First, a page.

Before the report was published over the summer, fund officials demanded that the watchdog unit tamp down and in some cases remove sections of the report that said the IMF. was not releasing documents that evaluators sought.
The description of this dispute, which was not mentioned in the final paper, was provided by several people who were involved in the process, but who were not authorized to speak publicly.
By charter, the watchdog has a right to ask for any papers it believes will help in its analysis.
In an interview, William Murray, a deputy spokesman at the I.M.F., acknowledged that the fund had some robust discussions with its internal evaluator over the language used to describe how the fund responded to requests for documents.
But he added that the fund had a right to step in and ask for changes based on what he called factual errors.
"Frictions certainly developed over time," Mr. Murray said, referring to the auditor's 16-month quest for relevant documents. "But this was a massive paper chase — there was no concerted effort by the fund to withhold information."
The Independent Evaluation Office declined to comment.
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Infighting within global organizations as large and as political as the IMF. can be expected. But under its managing director, Christine Lagarde, who was re-elected to a second five-year term earlier this year, the fund has sought to become more open to the world and less coldly bureaucratic.
Such efforts were on wide display during the IMF.'s annual fall meetings this month. The week featured numerous panels on income inequality, women's rights and ways to improve civil society, all of which was capped off with a cozy chat featuring Ms. Lagarde and the author Michael Lewis.
In light of that, some traditional supporters of the fund have been taken aback by the I.M.F.'s response to its internal auditor.
"The I.E.O. was set up to have access to all documents at the fund," said Edwin M. Truman, a former United States Treasury official who was part of an outside panel of experts brought in to draw conclusions from the report. "Staff and senior management of the fund had no right to withhold anything from them."
The watchdog unit was set up in 2001 with a mandate to evaluate the fund's decision-making, which had been called into question after the Asian crisis in 1997, especially by austerity-bitten countries in Southeast Asia.
Although the unit was given autonomy, those who worked there were in no way looking to cause trouble. But a report card on the quality of the I.M.F.'s advice during the euro zone crisis was certain to touch on sore spots.
Going back to 2012, when the unit first revealed that it would turn its eye toward the fund's activities in the euro zone, examiners met resistance, not only from staff members but from European board members as well.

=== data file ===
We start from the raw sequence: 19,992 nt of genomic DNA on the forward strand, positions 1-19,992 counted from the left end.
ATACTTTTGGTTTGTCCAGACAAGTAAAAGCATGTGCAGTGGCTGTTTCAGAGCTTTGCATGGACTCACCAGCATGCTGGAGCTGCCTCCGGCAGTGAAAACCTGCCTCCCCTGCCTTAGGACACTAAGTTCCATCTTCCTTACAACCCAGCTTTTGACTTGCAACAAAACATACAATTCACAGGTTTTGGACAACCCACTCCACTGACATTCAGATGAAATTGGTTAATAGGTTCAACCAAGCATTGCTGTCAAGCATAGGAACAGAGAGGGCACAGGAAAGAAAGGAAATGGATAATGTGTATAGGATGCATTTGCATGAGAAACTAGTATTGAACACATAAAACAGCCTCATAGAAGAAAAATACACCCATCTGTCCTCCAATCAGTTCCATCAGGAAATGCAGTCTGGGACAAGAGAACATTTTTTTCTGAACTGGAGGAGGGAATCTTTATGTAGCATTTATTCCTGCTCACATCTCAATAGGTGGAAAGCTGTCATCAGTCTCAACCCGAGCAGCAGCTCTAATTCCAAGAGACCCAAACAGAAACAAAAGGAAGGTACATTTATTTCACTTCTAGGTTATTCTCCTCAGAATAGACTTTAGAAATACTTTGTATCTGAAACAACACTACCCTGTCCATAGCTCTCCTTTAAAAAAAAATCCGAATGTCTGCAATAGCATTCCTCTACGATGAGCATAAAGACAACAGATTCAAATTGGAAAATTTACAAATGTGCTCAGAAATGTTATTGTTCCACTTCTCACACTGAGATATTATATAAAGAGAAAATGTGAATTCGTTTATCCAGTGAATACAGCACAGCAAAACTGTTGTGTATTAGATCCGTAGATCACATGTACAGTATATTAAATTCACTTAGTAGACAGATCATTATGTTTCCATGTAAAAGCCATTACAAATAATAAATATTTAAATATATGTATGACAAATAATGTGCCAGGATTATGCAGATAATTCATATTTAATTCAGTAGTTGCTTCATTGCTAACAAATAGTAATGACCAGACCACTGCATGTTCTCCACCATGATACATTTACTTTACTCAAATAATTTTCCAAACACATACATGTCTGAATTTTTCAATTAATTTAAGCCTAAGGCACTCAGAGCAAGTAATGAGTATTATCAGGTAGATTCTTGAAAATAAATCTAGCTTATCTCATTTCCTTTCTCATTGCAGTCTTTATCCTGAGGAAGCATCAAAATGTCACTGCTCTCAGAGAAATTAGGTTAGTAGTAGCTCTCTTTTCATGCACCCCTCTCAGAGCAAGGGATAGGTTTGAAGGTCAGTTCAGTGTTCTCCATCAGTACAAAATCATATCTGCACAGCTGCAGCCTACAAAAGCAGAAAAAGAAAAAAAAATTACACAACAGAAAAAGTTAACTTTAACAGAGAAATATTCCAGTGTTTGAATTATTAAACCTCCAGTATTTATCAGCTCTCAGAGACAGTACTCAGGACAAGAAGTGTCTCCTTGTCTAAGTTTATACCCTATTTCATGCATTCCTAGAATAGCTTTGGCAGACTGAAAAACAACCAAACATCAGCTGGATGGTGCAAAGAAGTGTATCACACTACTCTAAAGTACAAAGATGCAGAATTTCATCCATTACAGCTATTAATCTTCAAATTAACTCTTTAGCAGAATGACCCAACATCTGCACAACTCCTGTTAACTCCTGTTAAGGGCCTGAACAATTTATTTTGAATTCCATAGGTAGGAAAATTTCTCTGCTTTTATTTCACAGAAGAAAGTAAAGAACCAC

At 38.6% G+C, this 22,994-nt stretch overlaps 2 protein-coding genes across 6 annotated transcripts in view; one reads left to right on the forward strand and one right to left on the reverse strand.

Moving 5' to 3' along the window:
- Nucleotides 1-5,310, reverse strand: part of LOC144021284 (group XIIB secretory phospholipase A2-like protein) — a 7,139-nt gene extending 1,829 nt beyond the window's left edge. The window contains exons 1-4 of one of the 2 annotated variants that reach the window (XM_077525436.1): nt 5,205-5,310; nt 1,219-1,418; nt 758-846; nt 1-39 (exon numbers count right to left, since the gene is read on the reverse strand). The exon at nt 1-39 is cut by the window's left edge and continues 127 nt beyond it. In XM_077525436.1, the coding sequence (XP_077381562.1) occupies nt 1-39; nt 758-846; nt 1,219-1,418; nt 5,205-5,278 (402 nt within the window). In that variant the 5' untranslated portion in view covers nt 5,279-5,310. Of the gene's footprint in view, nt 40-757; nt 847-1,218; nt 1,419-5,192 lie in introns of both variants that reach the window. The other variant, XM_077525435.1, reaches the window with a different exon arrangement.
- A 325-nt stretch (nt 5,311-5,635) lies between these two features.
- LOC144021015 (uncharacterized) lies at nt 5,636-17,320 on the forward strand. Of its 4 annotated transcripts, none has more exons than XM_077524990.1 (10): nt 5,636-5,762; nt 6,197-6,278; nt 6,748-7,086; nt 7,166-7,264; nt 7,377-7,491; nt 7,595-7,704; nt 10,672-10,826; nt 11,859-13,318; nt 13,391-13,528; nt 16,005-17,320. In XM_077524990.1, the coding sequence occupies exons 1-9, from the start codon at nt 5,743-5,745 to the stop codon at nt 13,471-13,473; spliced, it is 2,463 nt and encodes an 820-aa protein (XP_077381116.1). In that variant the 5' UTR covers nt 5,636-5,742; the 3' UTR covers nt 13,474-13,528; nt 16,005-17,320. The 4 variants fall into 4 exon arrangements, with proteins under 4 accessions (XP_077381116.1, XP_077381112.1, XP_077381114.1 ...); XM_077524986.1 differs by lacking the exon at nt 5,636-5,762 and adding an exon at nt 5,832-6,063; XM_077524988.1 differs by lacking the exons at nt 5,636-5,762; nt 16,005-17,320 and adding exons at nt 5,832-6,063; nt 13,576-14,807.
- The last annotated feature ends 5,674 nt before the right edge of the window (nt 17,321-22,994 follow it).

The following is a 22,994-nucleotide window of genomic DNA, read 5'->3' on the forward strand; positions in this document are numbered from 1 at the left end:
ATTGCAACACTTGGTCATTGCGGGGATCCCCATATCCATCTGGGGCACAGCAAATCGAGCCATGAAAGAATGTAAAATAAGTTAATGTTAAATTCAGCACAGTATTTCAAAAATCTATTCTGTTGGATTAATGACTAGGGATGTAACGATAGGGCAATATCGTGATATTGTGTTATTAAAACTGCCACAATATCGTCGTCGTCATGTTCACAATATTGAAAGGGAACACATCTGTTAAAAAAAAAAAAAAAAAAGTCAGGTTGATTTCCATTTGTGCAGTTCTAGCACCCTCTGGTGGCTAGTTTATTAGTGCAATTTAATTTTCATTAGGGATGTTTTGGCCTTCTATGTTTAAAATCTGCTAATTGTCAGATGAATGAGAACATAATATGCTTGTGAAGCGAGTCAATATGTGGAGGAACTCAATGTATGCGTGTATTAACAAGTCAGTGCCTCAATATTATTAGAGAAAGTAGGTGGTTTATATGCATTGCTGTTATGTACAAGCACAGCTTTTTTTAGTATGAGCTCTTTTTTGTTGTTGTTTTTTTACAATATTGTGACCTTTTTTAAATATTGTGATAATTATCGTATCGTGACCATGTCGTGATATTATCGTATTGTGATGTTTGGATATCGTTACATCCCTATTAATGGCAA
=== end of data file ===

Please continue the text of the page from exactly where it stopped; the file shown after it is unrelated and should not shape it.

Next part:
Directors from France and Germany were particularly opposed to the inquiry, in some cases using strong language in meetings with the unit's executives in an attempt to get them to drop the project — despite publicly endorsing the watchdog's mission.
When it became clear that the watchdog would proceed, European directors asked whether it would be possible to not release the report to the public, according to the people involved in the process.
Opposition to the investigation was most acutely felt in the powerful European Department, which oversaw bailouts in Greece, Ireland and Portugal.
The leader of the European Department, Poul M. Thomsen, who was also the architect of the Greek bailout, distanced himself from the examiners initially, and the report ended up being critical of the fund's work in Greece, although Mr. Thomsen was not mentioned by name in the review.
Mr. Thomsen would end up cooperating, releasing thousands of emails and documents, and agreeing to a three-hour interview with the I.E.O. executive who compiled the report, Shinji Takagi.
In a statement, Mr. Thomsen said that his department "complied fully with the I.E.O.'s requests for information and documents, without exception."
The investigation was focused on two areas in particular. Examiners wanted minutes from informal board meetings during the crisis, where I.M.F. officials explained their actions to directors. It also asked for documents related to a series of secret meetings I.M.F. executives had in 2010 in which they discussed different strategies for handling Greece.
The watchdog did receive reams of information that chronicled in broad terms the I.M.F.'s work in Europe, but evaluators were not getting what they really wanted: paperwork that would shed a light on how and why the fund acted as it did.
The excuses varied.
Finally, 16 months after they first made they first made their requests, evaluators received most of what they had been asking for.
It was then that I.M.F. executives started pressuring the watchdog officials to remove passages in the report that explained how hard it had been to get the needed paperwork.
The auditors made some changes but, because they believed they had not received all the documents, they held firm in keeping their critical passages about how slow the I.M.F. had been to cooperate. In early July, the report and 11 related background papers were made public.
Ms. Lagarde said in her response that the fund's involvement in the euro zone was a "qualified success." She also said that the fund would continue its commitment to "accountability, transparency, and the role of the I.E.O."